Vocabulary Instruction, Character Traits & Presidents' Day

Back again, and talking about vocabulary instruction! With both Valentine's Day and Presidents' Day looming, I can't think of a better time to expand students' vocabularies with some carefully chosen Tier 2 words.

What are Tier 2 Words? 

Tier 2 just means that the word is high-utility, and is worth taking the time to explicitly teach! These are words that are not in our students' normal-day vocabularies, but are also not so highly specialized, that they would hardly ever need to be used. In other words, they are words that our students will be seeing in their reading, and should be using in their writing!

Some great choices for this time of year might be:

Valentine's Day: compassion, courtesy, crimson, elegant, fragrant, generous, grateful, gracious, lavender, humorous, precious, courtesy

Presidents' Day: ambition, announce, compromise, collaborate, declare, innovative, honorable, creative, decisive, communicative

To read about what we did, with some of these words, in our classroom, head over to my blog. Link below.


Thanks for popping by,
Nicole

President's Day Activities


Hi everyone! Sarah here from Sarah's Snippets. Today I'm here to show you one of my favorite social studies units. Years ago I create this unit for President's Day. I wanted to give my students some real "meat" during social studies. I was guilty of teaching social studies in a very shallow way. I wanted to help my students really understand what the president does. I wanted to up the rigor a bit too and make it cross-curricular. I spent about a week on this unit. Students were "presidents" for a week.


I'm going to share a little "snippet" from this unit. If you want to read more, check out the post on my blog.  The purpose of this unit was to help kids understand the main jobs of the president. 

This is a favorite from the unit. There are two different versions of this: a country version and a classroom version. In both, students are given money and must decide how much to give to each group. Then you can follow up with a writing activity where the students need to articulate why they chose certain groups over others. Opinion writing- Boom!


Next, students discuss what makes a good leader. Students will write about a person who they believe would make a good leader for their "cabinet" or for another leadership position in the country. 


Here, students learn that a president doesn't make the laws in our country. This is always eye-opening for kids because they see the president as the person who can do anything they want. With this activity, they learn that a president has a role to play in creating laws but cannot do it alone. 


This next activity serves two purposes: to show the president as a diplomat and to exercise their problem solving skills. :)



To see everything that students get to do during this unit, visit my blog! :)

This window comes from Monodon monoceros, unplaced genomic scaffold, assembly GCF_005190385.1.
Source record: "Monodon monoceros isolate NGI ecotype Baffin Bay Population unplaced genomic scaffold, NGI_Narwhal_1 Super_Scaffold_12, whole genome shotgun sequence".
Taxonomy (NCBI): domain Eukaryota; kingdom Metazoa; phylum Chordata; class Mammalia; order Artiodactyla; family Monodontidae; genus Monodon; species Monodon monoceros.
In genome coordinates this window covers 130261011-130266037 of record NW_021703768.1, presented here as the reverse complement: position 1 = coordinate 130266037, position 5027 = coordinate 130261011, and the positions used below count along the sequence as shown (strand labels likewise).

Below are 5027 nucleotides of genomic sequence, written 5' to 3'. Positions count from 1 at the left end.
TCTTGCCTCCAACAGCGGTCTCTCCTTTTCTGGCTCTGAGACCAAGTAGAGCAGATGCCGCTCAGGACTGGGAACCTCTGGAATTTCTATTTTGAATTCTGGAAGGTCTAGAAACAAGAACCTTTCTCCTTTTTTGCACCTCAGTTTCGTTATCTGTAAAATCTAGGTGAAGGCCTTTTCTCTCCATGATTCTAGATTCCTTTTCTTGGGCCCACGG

Behavior Tips for ANY time of the YEAR

I don't know about you all but sometimes around this time I need a 'pick me up' as far as behavior incentives in the classroom go.  Hi guys,  It's Vicky from Teaching and Much Moore and I'm happy to share some ( tried and true ) ideas for you to use in your classroom this month.


Pick up a chair cover from the Dollar Tree that is seasonal.  Walk around the room and when you see a student engaged, working on task and quiet ~ sneak up and place the chair cover on the back of their chair.  I also pick up a necklace ~ so this month it has hearts on it...next month it has clovers etc.  I place it around their neck as well. ( even the boys dig this in third grade ).  As the day goes on I move it around to other children.  At the end of the day whoever has it gets a trip to my treasure chest.


Here's a picture from the other day ~ I picked up a cute felt envelope from the Target Dollar Spot and cut the bottom of it so it opened from the bottom and it fit on the top of our chairs.






Another idea is to bring in a stuffed animal ~ it's a similar idea.  You can place the stuffed animal on a desk and use the same incentive above - prize of some sort at the end of the day....OR you can place it a set of desks and it can be used as extra table points.  Either way the kids love having it. { my favorite animal is a giraffe but you could bring in anything } If you have an owl theme in your classroom bring in a stuffed owl.  Or if it's March bring in a stuffed leprechaun.




My last behavior idea to use is a also great seasonal one for the classroom.  I just started them in November and it's been a big hit for my students.  I call them Behavior Bites and sell them in my store.  Here's a peek ~~~




Thanks for stopping in and visiting with me!  I hope these ideas are helpful and bring more sanity into your life and joy into your students lives. If you are interested in the behavior bites you can grab them { here }
xoxo,
Vicky









Grammar Instruction in the Primary Grades


Happy first day of February, 2016! 

Today, I am tackling a hot topic... grammar instruction.  Ahh yes, the age old question...to grammar, or not to grammar? What is a teacher supposed to do?

Click on the image below to go to Mrs. Rios Teaches and 1) read about what my 20 years of experience in the classroom has taught me about grammar instruction in the primary grades, and 2) pick up your copy of my most popular freebie (305,000+ downloads and counting!) that you can incorporate into your grammar lessons today!


Thanks for stopping by,

Nicole

Miss DeCarbo's Read Aloud Round-Up: February 2016

Hi everyone! Christina here from Miss DeCarbo's Sugar and Spice! I am SO excited to announce a new monthly series I am sharing with you here on The Elementary Chalkboard: Read Aloud Round-Up!